Paper 6: A Foot in the Door: A Guidance Document to Assist in the Management of Cases of Compulsive Hoarding and Domestic Squalor
Michaela Hobby and Andrew Brown, South Australian Department of Health, SA
Aims and objectives: Like Australia, and indeed the rest of the world, compulsive hoarding is prevalent in the South Australian community. Reports to the South Australian Department of Health indicate that compulsive hoarding has become an increasing problematic issue for government and non-government agencies. Public health legislation is often used in attempting to resolve cases, and while this pathway seems appropriate when there appears to be a risk to public health, it is not always successful because the many interwoven complexities associated with compulsive hoarding are not addressed. Therefore, the aim of the study was to develop a client central resource document to assist service providers achieve successful outcomes in cases of compulsive hoarding and domestic squalor in South Australia.
Methods: The research methods were largely qualitative. In combination with a literature review, surveys were developed for SA Local Government and other key stakeholders. Workshops involving both target groups were also held to further identify the key challenges and gain support for the guidance document.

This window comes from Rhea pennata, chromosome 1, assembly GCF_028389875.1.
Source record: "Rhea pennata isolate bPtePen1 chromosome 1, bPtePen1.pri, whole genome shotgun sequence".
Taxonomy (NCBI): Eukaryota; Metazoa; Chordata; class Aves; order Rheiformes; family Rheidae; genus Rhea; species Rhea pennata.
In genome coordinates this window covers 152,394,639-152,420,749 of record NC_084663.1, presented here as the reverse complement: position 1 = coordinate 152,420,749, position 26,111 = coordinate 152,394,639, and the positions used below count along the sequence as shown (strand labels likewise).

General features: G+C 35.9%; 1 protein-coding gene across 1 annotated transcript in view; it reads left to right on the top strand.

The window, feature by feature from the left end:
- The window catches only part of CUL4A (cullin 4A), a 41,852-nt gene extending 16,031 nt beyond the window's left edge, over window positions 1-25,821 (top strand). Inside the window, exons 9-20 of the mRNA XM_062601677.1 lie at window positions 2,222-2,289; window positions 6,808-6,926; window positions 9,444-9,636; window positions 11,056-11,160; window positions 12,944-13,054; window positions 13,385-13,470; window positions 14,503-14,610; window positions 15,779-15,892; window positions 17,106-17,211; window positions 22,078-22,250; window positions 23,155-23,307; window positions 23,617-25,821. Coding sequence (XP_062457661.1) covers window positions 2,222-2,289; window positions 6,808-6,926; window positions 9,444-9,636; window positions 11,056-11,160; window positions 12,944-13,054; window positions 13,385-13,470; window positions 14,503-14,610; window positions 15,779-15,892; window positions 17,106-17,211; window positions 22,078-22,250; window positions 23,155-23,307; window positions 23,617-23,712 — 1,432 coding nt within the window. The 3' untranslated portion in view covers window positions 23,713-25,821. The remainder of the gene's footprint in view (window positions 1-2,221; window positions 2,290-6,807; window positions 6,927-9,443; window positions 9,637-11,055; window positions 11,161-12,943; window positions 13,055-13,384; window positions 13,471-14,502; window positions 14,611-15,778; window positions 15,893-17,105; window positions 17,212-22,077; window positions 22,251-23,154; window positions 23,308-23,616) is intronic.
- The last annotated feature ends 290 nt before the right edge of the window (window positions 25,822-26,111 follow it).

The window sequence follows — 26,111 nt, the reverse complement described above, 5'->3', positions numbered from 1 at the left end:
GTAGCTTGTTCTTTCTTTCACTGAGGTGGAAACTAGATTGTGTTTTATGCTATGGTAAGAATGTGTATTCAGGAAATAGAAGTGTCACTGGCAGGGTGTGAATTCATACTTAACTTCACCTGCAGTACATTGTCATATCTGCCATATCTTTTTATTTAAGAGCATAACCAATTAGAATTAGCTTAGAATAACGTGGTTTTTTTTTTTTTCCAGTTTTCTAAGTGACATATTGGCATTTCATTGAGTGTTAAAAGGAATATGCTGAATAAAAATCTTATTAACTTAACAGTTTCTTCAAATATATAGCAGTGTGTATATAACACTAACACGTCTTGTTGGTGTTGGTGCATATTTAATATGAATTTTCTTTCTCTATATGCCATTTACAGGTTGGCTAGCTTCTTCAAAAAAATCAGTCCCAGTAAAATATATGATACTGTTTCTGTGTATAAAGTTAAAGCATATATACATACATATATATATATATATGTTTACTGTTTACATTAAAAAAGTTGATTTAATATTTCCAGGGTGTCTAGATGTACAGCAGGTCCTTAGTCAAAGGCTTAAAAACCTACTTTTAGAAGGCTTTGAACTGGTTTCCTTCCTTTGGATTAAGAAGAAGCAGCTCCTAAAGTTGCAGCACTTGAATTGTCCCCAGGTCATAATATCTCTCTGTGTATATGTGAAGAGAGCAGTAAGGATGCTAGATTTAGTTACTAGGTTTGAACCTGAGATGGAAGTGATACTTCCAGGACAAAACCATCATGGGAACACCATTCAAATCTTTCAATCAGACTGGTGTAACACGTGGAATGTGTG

Principal Findings: The survey results indicated that compulsive hoarding is prevalent throughout the SA community, and the associated social, financial and environmental costs for both clients and service providers are extensive. The key challenges identified included those related to the client (eg mental health and confidentiality requirements), and the need to regularly address the many complex issues which extend outside the realms of expertise of those called upon to intervene in cases of severe domestic squalor and compulsive hoarding.
Discussion: The significant discovery was the need for multidisciplinary partnerships, and a tool to determine which agencies should be involved on a case by case basis. To address these findings, a risk assessment tool and a framework for multidisciplinary partnerships have been developed for implementation at a local level.